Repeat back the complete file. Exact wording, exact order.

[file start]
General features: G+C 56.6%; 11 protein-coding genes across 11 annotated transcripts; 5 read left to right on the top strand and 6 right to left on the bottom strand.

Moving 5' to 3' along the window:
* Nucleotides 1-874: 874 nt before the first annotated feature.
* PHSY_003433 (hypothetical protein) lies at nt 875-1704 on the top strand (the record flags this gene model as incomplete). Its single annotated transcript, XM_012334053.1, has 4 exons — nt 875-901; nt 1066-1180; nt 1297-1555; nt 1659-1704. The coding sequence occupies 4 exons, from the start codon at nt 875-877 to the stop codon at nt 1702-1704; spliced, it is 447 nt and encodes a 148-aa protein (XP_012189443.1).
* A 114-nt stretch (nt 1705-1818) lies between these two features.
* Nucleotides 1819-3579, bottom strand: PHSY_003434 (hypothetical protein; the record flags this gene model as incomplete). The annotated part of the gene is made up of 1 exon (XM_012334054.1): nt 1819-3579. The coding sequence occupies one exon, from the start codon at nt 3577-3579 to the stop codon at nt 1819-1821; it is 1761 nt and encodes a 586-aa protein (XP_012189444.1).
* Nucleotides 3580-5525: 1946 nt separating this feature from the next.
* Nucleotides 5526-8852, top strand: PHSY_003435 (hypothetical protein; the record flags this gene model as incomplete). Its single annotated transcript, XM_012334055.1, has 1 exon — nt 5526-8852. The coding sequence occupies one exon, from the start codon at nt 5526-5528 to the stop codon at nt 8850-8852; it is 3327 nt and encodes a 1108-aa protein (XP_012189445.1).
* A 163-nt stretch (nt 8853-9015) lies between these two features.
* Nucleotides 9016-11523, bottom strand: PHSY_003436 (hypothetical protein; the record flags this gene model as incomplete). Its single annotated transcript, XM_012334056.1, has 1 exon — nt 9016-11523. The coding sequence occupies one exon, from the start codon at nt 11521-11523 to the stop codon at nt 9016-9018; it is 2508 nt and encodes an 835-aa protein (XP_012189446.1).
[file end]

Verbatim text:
General features: G+C 56.6%; 11 protein-coding genes across 11 annotated transcripts; 5 read left to right on the top strand and 6 right to left on the bottom strand.

Moving 5' to 3' along the window:
* Nucleotides 1-874: 874 nt before the first annotated feature.
* PHSY_003433 (hypothetical protein) lies at nt 875-1704 on the top strand (the record flags this gene model as incomplete). Its single annotated transcript, XM_012334053.1, has 4 exons — nt 875-901; nt 1066-1180; nt 1297-1555; nt 1659-1704. The coding sequence occupies 4 exons, from the start codon at nt 875-877 to the stop codon at nt 1702-1704; spliced, it is 447 nt and encodes a 148-aa protein (XP_012189443.1).
* A 114-nt stretch (nt 1705-1818) lies between these two features.
* Nucleotides 1819-3579, bottom strand: PHSY_003434 (hypothetical protein; the record flags this gene model as incomplete). The annotated part of the gene is made up of 1 exon (XM_012334054.1): nt 1819-3579. The coding sequence occupies one exon, from the start codon at nt 3577-3579 to the stop codon at nt 1819-1821; it is 1761 nt and encodes a 586-aa protein (XP_012189444.1).
* Nucleotides 3580-5525: 1946 nt separating this feature from the next.
* Nucleotides 5526-8852, top strand: PHSY_003435 (hypothetical protein; the record flags this gene model as incomplete). Its single annotated transcript, XM_012334055.1, has 1 exon — nt 5526-8852. The coding sequence occupies one exon, from the start codon at nt 5526-5528 to the stop codon at nt 8850-8852; it is 3327 nt and encodes a 1108-aa protein (XP_012189445.1).
* A 163-nt stretch (nt 8853-9015) lies between these two features.
* Nucleotides 9016-11523, bottom strand: PHSY_003436 (hypothetical protein; the record flags this gene model as incomplete). Its single annotated transcript, XM_012334056.1, has 1 exon — nt 9016-11523. The coding sequence occupies one exon, from the start codon at nt 11521-11523 to the stop codon at nt 9016-9018; it is 2508 nt and encodes an 835-aa protein (XP_012189446.1).